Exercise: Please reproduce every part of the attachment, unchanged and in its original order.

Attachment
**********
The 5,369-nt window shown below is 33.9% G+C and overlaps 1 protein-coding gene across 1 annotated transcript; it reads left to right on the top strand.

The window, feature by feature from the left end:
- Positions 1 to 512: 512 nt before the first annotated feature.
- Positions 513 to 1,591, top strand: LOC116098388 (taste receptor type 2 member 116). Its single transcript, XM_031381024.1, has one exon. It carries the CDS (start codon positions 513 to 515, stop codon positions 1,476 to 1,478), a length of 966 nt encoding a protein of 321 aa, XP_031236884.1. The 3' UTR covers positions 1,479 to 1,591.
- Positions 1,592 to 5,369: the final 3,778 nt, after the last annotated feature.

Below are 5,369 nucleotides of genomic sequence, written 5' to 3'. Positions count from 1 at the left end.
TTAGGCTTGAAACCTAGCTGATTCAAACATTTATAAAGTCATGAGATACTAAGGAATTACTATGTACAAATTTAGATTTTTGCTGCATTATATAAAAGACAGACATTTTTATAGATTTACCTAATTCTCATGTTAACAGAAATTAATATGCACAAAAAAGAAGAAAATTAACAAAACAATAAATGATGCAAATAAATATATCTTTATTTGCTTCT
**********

The 5,369-nt window shown below is 33.9% G+C and overlaps 1 protein-coding gene across 1 annotated transcript; it reads left to right on the top strand.

The window, feature by feature from the left end:
- Positions 1 to 512: 512 nt before the first annotated feature.
- Positions 513 to 1,591, top strand: LOC116098388 (taste receptor type 2 member 116). Its single transcript, XM_031381024.1, has one exon. It carries the CDS (start codon positions 513 to 515, stop codon positions 1,476 to 1,478), a length of 966 nt encoding a protein of 321 aa, XP_031236884.1. The 3' UTR covers positions 1,479 to 1,591.
- Positions 1,592 to 5,369: the final 3,778 nt, after the last annotated feature.

Below are 5,369 nucleotides of genomic sequence, written 5' to 3'. Positions count from 1 at the left end.
TTAGGCTTGAAACCTAGCTGATTCAAACATTTATAAAGTCATGAGATACTAAGGAATTACTATGTACAAATTTAGATTTTTGCTGCATTATATAAAAGACAGACATTTTTATAGATTTACCTAATTCTCATGTTAACAGAAATTAATATGCACAAAAAAGAAGAAAATTAACAAAACAATAAATGATGCAAATAAATATATCTTTATTTGCTTCT